Al Qaeda continues to operate in the Federally Administered Tribal Areas (FATA), a top Pentagon commander has said while noting that the long-lasting tensions between India and Pakistan over Kashmir are a threat to regional stability.
“Long-standing tensions between Pakistan and India also threaten regional stability as both states have substantial military forces arrayed along their borders and the disputed Kashmir Line of Control,” General Lloyd J Austin, commander of the US Central Command, said in his testimony before the House Armed Services Committee on Wednesday.
“Al Qaeda continues to operate in Pakistan’s (FATA) federally administered tribal areas and, to a lesser extent, areas of eastern Afghanistan,” he said.
Austin said continued pressure on al Qaeda in Afghanistan and Pakistan could result in the outfit’s advancement towards less restrictive areas that would serve as safe heavens for terror activities.
He said the US faced a host of challenges in Pakistan that have long hindered the efforts of the Pakistani government to fight terrorism and America’s ability to provide needed assistance.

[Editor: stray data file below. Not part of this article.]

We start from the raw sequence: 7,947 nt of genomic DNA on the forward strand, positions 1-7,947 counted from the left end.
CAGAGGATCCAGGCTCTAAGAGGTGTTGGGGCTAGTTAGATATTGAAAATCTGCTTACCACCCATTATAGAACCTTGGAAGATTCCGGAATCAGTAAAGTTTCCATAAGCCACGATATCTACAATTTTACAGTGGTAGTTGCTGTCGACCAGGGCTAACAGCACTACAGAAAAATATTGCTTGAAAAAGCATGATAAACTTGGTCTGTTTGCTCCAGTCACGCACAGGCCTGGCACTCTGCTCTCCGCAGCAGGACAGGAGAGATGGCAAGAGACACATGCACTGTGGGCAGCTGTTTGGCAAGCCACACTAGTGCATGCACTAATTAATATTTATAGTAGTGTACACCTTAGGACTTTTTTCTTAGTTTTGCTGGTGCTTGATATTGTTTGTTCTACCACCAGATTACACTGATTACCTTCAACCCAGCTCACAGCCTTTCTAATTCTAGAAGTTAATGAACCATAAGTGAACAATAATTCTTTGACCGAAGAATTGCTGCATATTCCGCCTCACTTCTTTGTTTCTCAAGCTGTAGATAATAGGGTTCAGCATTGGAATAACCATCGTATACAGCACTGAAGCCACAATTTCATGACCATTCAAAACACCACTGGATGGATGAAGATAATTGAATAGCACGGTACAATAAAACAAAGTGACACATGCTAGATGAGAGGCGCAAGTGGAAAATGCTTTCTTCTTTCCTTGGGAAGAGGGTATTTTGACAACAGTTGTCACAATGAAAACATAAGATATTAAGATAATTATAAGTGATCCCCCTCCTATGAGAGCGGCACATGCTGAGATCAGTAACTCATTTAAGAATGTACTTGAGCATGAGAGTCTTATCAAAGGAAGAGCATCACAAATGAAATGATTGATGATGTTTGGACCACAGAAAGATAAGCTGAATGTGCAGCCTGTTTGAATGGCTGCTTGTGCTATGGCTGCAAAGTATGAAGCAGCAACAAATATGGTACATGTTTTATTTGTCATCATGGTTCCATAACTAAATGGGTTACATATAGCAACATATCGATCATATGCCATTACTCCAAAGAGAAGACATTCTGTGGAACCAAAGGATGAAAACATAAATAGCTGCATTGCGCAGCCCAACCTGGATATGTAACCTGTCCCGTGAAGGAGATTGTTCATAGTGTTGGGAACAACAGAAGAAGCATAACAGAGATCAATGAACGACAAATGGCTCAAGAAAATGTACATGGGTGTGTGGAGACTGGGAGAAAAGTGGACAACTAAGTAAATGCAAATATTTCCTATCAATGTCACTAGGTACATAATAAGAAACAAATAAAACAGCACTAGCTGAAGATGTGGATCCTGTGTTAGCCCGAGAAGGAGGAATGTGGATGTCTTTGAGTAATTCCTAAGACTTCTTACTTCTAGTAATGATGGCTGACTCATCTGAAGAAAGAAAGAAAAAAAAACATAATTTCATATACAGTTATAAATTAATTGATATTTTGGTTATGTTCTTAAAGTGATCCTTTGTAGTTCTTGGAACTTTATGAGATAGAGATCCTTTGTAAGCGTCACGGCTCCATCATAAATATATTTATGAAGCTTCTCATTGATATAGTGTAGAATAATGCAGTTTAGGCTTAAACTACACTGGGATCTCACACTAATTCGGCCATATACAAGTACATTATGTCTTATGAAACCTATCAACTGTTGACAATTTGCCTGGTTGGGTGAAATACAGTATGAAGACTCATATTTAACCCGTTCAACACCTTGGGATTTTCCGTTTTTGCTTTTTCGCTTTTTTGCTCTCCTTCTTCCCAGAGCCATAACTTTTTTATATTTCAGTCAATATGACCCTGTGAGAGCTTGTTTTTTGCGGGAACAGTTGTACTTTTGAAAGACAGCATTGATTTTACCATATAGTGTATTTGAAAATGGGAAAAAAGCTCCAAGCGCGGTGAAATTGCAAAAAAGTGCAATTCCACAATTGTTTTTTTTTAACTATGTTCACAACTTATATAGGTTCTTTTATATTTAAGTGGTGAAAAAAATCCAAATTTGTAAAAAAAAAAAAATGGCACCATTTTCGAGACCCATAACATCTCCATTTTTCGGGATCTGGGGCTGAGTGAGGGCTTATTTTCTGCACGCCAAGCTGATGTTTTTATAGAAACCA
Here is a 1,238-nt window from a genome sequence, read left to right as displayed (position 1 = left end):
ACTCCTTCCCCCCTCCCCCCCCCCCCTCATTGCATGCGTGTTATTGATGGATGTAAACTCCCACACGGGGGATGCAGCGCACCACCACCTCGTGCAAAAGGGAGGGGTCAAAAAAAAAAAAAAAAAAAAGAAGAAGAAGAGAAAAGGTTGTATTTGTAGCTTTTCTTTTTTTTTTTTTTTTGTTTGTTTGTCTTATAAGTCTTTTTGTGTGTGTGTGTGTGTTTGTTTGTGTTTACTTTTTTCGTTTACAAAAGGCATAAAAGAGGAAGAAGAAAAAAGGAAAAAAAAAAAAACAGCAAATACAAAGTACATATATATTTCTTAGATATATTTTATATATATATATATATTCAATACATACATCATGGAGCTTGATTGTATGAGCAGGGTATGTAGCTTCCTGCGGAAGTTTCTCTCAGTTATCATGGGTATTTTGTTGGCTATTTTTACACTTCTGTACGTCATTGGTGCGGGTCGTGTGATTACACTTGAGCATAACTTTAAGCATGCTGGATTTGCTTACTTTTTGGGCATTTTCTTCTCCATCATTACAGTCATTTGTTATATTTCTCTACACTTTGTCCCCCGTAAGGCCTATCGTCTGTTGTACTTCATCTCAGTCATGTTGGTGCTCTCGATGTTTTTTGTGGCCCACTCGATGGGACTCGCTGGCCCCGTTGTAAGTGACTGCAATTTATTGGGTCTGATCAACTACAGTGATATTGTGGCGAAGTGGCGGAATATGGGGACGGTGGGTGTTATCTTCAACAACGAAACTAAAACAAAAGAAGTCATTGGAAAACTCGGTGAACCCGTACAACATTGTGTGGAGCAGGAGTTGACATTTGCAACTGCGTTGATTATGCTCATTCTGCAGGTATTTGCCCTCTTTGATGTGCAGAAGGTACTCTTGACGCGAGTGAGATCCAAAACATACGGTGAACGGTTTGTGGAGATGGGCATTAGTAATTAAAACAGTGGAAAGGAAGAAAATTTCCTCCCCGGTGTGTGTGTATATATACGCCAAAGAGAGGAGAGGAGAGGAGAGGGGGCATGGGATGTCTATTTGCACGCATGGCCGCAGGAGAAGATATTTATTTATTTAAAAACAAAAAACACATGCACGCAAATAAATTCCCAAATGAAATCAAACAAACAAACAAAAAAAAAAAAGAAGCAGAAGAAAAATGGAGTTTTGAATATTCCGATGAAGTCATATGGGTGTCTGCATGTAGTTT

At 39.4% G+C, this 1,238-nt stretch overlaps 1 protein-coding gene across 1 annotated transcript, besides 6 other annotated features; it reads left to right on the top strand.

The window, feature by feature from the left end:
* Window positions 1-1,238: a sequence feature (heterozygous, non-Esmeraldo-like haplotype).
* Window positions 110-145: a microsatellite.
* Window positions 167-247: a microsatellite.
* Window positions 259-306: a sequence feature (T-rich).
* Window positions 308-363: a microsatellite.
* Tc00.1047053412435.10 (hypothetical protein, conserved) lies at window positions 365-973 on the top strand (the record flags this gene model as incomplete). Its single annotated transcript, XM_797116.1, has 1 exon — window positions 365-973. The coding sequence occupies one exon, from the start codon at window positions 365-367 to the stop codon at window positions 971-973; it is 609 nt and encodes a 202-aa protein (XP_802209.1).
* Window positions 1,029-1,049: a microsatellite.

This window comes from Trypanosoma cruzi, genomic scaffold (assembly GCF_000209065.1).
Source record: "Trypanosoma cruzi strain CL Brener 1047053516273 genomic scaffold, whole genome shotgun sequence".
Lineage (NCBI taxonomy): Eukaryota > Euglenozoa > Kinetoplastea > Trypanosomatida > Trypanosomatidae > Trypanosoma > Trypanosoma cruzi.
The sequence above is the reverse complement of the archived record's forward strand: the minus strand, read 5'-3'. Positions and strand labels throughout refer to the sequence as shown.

“Central to Pakistan’s struggles is its poor economy and burgeoning “youth bulge”. Given these conditions, radicalism is on the rise in settled areas and threatens increased militant activity and insurgency in parts of Pakistan where the sway of the state traditionally has been the strongest,” he said.
“At the same time, terrorist attacks and ethno-sectarian violence threaten the government’s tenuous control over some areas. Further compounding these internal challenges is Pakistan’s strained relationships with its neighbours,” he added.
The US-Pakistan military-to-military relationship has improved over the past two years, reflecting increased cooperation in areas of mutual interest, including the defeat of al Qaeda, reconciliation in Afghanistan and support for Pakistan’s fight against terrorists.
Greater security assistance, training, support and operational reimbursement through the Coalition Support Fund have enhanced Pakistan’s ability to conduct counter-insurgency (COIN)/CT operations, the Pentagon commander said.